Bloodless if thorough account of U.S. efforts to find out what its peers in the nuclear arena have been up to over the last half-century.
George Bush has reason to be unhappy with North Korea, whose foreign ministry branded him “half-baked” and a “philistine,” and with the intelligence community that took so long to find out whether North Korea had The Bomb. It does, at least “a small number of warheads,” avers National Security Archive fellow Richelson (A Century of Spies, 1995, etc.). Two lessons emerge from his narrative. The first is that it is difficult to gather reliable nuclear intelligence; though the CIA and other agencies have many tools and strategies available to them, from spies to high-flying satellites, it is a challenge to chart the activities of nuclear aspirants who understandably don’t want those activities to be known. Thus, while it was our good fortune that the Nazis never quite caught on to the existence of the Manhattan Project, it was also a matter of luck that U.S. agents found European sources willing and able to tell them what the Nazi scientists had developed in their secret labs. It is no surprise, then, that, despite “the almost $30 billion that the United States spent each year on its large array of intelligence agencies, analysts, and collection systems,” a major test by India in 1996 went unnoticed—though not by Pakistan, which nearly went to war over it and which shortly afterward conducted a nuclear test of its own. The second lesson, a corollary to the first, is that much of the interpretation of gathered data has itself been unreliable, as demonstrated by the U.S.’s WMD embarrassment in Iraq. Still, Richelson suggests, there was plenty reason to think that Saddam Hussein’s regime aspired to develop nuclear weapons, even if it was incapable of doing so. Though somewhat clinical and academic, Richelson’s text is certainly full of tense and suspenseful turns.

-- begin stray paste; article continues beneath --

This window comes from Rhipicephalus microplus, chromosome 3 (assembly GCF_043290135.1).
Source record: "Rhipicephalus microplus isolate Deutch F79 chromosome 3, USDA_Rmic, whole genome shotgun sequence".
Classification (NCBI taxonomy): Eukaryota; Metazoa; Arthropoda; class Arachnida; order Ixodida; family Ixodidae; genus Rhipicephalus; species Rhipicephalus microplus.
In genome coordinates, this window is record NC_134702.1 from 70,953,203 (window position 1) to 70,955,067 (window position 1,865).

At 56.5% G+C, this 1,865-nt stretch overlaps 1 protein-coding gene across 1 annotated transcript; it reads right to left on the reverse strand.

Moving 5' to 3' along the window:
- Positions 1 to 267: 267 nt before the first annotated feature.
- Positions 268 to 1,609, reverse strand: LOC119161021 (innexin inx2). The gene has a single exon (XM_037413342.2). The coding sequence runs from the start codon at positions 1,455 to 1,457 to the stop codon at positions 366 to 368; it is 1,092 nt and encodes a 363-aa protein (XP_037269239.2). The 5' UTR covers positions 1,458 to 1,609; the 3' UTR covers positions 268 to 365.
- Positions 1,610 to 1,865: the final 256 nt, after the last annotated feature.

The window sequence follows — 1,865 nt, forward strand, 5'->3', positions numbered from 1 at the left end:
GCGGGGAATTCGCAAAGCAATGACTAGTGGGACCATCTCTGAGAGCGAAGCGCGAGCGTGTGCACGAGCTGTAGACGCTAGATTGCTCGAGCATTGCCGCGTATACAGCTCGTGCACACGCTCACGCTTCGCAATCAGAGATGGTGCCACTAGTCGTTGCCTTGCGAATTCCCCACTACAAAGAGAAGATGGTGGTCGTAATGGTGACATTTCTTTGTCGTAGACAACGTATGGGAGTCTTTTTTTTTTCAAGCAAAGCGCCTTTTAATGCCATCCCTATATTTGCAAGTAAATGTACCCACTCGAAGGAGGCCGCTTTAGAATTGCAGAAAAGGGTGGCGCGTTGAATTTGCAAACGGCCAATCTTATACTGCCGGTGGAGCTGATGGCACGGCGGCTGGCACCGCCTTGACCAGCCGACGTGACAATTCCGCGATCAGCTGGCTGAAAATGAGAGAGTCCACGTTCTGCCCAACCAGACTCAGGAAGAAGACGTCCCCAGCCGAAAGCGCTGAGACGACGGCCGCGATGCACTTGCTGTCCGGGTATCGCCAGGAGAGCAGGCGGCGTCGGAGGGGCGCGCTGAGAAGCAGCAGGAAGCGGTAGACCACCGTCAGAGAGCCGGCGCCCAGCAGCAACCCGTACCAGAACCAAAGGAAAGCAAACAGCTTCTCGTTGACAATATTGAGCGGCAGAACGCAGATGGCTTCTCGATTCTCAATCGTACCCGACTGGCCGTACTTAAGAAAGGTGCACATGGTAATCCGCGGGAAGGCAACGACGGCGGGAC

Useful for students of nuclear policy and intelligence.